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» »Unlabelled » 'Make or break day' expected in Los Alamos fire. 'We're just hoping for the best': Firefighters battle blaze at edge of Los Alamos nuclear complex

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After a quiet morning, firefighters protecting this town and the nation's largest nuclear lab hoped the same would be true for the rest of Tuesday.

Calling it a "make or break day," officials said no additional structures had been lost but noted that the massive fire could make a run through two canyons.

The town of Los Alamos, home to about 12,000 people, was evacuated Monday afternoon as a precaution.

The wildfire — which has burned 60,000 acres, or 93 square miles, in just two days — was as close as 50 feet from the Los Alamos National Laboratory grounds on Tuesday afternoon.

On Monday, a spot fire at the lab was quickly contained, and lab officials said no contamination was released.

Lab officials and fire managers said they're confident the flames won't reach key buildings or areas where radioactive waste is stored in barrels above ground.

For the stored waste, officials say a last resort would include spraying foam on the barrels to ensure they aren't damaged by fire.

Teams from the National Nuclear Security Administration's Radiological Assistance Program were headed to the scene to help assess any nuclear or radiological hazards, said Kevin Smith, Los Alamos Site Office manager.

"The ... teams' work will provide another level of assurance that the community is safe from potential radiological releases as the fire progresses," Smith said in a statement.

The lab will be closed through at least Wednesday, with only essential employees permitted back onto laboratory property.

The wildfire has destroyed 30 structures south and west of Los Alamos, for many stirring memories of a devastating blaze in May 2000 that destroyed hundreds of homes and buildings in town.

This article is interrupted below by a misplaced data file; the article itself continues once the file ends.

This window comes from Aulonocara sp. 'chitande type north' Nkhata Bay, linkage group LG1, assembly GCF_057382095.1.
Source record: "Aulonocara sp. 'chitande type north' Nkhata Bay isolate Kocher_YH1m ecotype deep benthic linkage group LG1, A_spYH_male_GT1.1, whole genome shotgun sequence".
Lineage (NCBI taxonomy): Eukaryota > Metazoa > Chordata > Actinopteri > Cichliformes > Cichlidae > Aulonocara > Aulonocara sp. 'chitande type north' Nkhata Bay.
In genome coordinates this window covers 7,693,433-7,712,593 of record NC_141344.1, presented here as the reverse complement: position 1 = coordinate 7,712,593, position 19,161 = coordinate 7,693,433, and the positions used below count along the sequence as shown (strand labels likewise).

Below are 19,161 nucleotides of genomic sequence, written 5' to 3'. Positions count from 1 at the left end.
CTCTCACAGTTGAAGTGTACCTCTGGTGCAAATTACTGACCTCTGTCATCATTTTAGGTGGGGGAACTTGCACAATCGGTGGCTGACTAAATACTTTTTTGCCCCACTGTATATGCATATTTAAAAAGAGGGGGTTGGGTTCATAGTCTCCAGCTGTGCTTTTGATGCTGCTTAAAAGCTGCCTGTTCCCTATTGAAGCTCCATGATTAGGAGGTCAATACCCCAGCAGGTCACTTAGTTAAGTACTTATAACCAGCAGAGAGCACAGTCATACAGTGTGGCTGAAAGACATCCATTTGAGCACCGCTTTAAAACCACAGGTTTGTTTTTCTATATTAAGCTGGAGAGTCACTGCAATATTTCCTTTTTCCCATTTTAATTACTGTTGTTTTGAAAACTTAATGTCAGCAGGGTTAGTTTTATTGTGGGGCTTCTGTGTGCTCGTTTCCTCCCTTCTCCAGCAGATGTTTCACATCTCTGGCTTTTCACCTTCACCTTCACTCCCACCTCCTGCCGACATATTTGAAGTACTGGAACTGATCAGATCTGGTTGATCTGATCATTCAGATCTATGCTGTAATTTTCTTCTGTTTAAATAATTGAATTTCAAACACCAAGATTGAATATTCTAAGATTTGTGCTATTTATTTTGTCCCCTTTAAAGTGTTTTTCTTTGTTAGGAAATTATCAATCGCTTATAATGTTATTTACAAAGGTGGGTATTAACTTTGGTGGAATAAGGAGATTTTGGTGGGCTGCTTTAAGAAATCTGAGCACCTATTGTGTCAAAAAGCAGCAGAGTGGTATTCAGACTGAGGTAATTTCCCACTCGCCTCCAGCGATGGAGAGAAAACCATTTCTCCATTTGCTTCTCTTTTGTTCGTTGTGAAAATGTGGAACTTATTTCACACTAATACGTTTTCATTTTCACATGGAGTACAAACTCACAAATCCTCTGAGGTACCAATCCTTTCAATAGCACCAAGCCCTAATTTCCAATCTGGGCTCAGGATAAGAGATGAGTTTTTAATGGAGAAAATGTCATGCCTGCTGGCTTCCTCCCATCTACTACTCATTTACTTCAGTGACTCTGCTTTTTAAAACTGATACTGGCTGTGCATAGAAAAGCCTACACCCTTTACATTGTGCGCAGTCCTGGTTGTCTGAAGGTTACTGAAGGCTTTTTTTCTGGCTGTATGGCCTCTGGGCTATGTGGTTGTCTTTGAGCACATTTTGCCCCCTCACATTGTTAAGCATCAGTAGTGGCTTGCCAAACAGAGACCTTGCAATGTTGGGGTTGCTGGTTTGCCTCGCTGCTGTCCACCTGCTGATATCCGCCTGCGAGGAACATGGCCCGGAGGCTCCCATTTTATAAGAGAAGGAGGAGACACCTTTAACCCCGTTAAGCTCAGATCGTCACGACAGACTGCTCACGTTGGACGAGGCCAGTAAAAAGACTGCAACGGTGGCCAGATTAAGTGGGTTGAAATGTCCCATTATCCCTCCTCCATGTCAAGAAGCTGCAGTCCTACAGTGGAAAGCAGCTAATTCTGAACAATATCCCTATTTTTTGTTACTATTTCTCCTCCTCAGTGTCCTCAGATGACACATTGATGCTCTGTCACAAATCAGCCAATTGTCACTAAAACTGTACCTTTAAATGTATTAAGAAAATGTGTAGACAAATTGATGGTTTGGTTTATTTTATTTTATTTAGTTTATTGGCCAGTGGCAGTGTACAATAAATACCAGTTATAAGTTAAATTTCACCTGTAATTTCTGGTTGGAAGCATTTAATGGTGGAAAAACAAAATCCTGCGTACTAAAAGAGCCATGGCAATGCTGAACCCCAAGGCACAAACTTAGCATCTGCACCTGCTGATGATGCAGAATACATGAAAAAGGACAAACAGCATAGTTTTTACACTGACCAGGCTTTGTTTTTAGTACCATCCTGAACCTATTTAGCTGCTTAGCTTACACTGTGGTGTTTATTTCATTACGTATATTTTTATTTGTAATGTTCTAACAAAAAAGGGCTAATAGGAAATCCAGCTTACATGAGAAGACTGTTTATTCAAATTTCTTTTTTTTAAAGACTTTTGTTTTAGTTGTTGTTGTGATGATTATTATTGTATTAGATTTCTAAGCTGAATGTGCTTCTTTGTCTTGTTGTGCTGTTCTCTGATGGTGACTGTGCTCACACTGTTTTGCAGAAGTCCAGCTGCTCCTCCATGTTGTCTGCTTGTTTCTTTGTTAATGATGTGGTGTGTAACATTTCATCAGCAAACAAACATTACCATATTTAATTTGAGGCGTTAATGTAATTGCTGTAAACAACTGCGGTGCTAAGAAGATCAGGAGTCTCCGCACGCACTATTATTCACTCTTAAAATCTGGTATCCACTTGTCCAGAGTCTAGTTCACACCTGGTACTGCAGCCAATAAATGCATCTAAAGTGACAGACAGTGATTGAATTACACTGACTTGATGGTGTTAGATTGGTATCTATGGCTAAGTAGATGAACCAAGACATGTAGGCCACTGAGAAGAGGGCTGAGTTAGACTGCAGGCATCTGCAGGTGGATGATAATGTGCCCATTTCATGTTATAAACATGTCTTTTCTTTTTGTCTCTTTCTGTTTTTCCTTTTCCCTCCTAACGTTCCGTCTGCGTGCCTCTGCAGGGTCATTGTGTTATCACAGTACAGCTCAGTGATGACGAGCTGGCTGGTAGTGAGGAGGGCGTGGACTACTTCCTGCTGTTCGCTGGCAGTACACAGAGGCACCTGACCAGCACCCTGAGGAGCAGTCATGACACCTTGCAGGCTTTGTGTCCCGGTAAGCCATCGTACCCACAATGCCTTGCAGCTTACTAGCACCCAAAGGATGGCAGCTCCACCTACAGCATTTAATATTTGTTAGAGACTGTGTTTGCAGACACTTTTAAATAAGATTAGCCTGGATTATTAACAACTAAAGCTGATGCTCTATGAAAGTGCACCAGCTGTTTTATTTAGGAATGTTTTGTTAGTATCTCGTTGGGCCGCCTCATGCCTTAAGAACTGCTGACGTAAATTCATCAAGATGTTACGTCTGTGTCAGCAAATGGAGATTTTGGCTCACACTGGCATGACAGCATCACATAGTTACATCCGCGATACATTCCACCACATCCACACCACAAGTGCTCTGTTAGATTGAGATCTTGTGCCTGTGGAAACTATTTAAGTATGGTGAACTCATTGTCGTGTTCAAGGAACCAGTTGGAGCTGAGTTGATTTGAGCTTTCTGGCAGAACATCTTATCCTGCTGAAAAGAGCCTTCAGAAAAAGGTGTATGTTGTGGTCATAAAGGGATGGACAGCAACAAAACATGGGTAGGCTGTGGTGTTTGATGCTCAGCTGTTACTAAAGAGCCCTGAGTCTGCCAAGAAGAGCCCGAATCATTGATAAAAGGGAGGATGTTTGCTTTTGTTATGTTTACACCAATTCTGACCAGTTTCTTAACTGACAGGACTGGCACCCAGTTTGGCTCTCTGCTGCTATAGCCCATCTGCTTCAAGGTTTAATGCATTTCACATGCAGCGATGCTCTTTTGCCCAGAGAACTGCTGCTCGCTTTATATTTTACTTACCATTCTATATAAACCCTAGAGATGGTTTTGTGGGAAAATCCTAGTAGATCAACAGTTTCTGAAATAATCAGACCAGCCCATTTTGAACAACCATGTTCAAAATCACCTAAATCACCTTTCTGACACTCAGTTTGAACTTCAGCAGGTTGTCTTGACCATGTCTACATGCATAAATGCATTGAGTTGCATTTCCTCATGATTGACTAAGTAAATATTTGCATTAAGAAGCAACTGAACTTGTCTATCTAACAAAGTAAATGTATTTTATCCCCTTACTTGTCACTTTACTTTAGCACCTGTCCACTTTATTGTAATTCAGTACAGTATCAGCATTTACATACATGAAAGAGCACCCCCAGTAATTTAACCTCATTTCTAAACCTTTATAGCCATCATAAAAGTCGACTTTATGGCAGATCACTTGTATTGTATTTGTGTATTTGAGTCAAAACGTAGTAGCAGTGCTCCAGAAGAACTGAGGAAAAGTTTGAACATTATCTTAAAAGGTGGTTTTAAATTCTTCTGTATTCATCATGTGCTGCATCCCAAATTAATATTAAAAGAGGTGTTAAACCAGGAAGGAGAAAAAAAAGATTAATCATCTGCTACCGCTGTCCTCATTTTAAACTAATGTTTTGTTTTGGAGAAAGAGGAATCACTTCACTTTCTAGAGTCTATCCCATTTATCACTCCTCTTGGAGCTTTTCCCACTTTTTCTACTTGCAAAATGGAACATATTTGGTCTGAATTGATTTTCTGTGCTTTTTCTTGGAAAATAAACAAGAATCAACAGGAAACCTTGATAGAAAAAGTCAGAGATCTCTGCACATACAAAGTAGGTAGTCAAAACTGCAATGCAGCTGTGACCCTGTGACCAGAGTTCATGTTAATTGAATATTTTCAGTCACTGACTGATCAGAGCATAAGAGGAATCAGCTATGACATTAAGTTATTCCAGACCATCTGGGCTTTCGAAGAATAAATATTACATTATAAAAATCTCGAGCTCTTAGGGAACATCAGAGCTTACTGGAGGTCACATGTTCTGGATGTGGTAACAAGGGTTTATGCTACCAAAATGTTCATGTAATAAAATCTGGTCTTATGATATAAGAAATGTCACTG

Flames were just across the road from the southern edge of the famed lab, where scientists developed the first atomic bomb during World War II. The facility cut natural gas to some areas as a precaution.

The lab, which employs about 15,000 people, covers more than 36 square miles and includes about 2,000 buildings at nearly four dozen sites. They include research facilities, as well as waste disposal sites. Some facilities, including the administration building, are in the community of Los Alamos, while others are several miles away from the town.

The spot fire scorched a section known as Tech Area 49, which was used in the early 1960s for a series of underground tests with high explosives and radioactive materials.

Lab spokesman Kevin Roark said environmental specialists were monitoring air quality, but the main concern was smoke.

The anti-nuclear watchdog group Concerned Citizens for Nuclear Safety said the fire appeared to be about 3.5 miles from a dumpsite where as many as 30,000 55-gallon drums of plutonium-contaminated waste were stored in fabric tents above ground. The group said the drums were awaiting transport to a dump site in southern New Mexico.

"The concern is that these drums will get so hot that they'll burst. That would put this toxic material into the plume. It's a concern for everybody," said Joni Arends, executive director of the group.

Arends' group also worried that the fire could stir up nuclear-contaminated soil on lab property where experiments were conducted years ago. Over the years, burrowing animals have brought that contamination to the surface, she said.

Lab officials at first declined to confirm that such drums were on the property but, in a statement early Tuesday, lab spokeswoman Lisa Rosendorf said such drums are stored in a section of the complex known as Area G. She said the drums contain cleanup from Cold War-era waste that the lab sends away in weekly shipments to the Waste Isolation Pilot Plant.

She said the drums were on a paved area with few trees nearby and would be safe even if a fire reached the storage area.

As of midday Tuesday, the flames were about two miles away from the material.

"These drums are designed to a safety standard that would withstand a wildland fire worse than this one," Rosendorf said.

The wildfire, which began Sunday, stirred memories of a devastating blaze in May 2000 that

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